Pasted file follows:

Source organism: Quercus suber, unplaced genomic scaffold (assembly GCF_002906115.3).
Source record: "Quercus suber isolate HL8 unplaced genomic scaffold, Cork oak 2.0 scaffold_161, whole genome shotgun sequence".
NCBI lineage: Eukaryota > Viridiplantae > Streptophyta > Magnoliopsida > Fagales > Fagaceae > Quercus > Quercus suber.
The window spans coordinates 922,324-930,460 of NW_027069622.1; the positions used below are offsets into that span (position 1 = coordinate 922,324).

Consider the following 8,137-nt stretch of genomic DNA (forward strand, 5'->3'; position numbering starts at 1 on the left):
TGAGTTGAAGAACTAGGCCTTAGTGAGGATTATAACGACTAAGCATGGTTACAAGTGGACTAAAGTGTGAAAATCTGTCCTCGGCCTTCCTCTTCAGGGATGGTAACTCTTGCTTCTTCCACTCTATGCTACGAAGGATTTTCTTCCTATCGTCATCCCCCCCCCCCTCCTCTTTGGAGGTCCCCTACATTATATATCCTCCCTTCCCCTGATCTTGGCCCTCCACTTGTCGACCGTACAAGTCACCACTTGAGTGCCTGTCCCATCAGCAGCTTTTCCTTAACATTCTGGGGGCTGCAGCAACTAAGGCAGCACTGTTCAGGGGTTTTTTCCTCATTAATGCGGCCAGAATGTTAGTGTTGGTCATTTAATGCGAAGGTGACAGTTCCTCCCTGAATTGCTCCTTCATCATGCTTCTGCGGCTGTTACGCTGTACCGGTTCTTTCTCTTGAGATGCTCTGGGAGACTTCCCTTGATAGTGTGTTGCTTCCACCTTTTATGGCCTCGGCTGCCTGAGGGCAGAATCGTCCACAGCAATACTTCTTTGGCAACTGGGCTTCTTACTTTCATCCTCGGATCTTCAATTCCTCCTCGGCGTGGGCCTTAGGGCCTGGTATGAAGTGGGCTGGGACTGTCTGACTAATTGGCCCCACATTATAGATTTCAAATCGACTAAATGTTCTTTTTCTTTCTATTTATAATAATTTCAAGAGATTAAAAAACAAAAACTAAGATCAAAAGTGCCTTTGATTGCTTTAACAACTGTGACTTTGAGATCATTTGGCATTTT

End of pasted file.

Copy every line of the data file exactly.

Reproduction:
Source organism: Quercus suber, unplaced genomic scaffold (assembly GCF_002906115.3).
Source record: "Quercus suber isolate HL8 unplaced genomic scaffold, Cork oak 2.0 scaffold_161, whole genome shotgun sequence".
NCBI lineage: Eukaryota > Viridiplantae > Streptophyta > Magnoliopsida > Fagales > Fagaceae > Quercus > Quercus suber.
The window spans coordinates 922,324-930,460 of NW_027069622.1; the positions used below are offsets into that span (position 1 = coordinate 922,324).

Consider the following 8,137-nt stretch of genomic DNA (forward strand, 5'->3'; position numbering starts at 1 on the left):
TGAGTTGAAGAACTAGGCCTTAGTGAGGATTATAACGACTAAGCATGGTTACAAGTGGACTAAAGTGTGAAAATCTGTCCTCGGCCTTCCTCTTCAGGGATGGTAACTCTTGCTTCTTCCACTCTATGCTACGAAGGATTTTCTTCCTATCGTCATCCCCCCCCCCCTCCTCTTTGGAGGTCCCCTACATTATATATCCTCCCTTCCCCTGATCTTGGCCCTCCACTTGTCGACCGTACAAGTCACCACTTGAGTGCCTGTCCCATCAGCAGCTTTTCCTTAACATTCTGGGGGCTGCAGCAACTAAGGCAGCACTGTTCAGGGGTTTTTTCCTCATTAATGCGGCCAGAATGTTAGTGTTGGTCATTTAATGCGAAGGTGACAGTTCCTCCCTGAATTGCTCCTTCATCATGCTTCTGCGGCTGTTACGCTGTACCGGTTCTTTCTCTTGAGATGCTCTGGGAGACTTCCCTTGATAGTGTGTTGCTTCCACCTTTTATGGCCTCGGCTGCCTGAGGGCAGAATCGTCCACAGCAATACTTCTTTGGCAACTGGGCTTCTTACTTTCATCCTCGGATCTTCAATTCCTCCTCGGCGTGGGCCTTAGGGCCTGGTATGAAGTGGGCTGGGACTGTCTGACTAATTGGCCCCACATTATAGATTTCAAATCGACTAAATGTTCTTTTTCTTTCTATTTATAATAATTTCAAGAGATTAAAAAACAAAAACTAAGATCAAAAGTGCCTTTGATTGCTTTAACAACTGTGACTTTGAGATCATTTGGCATTTT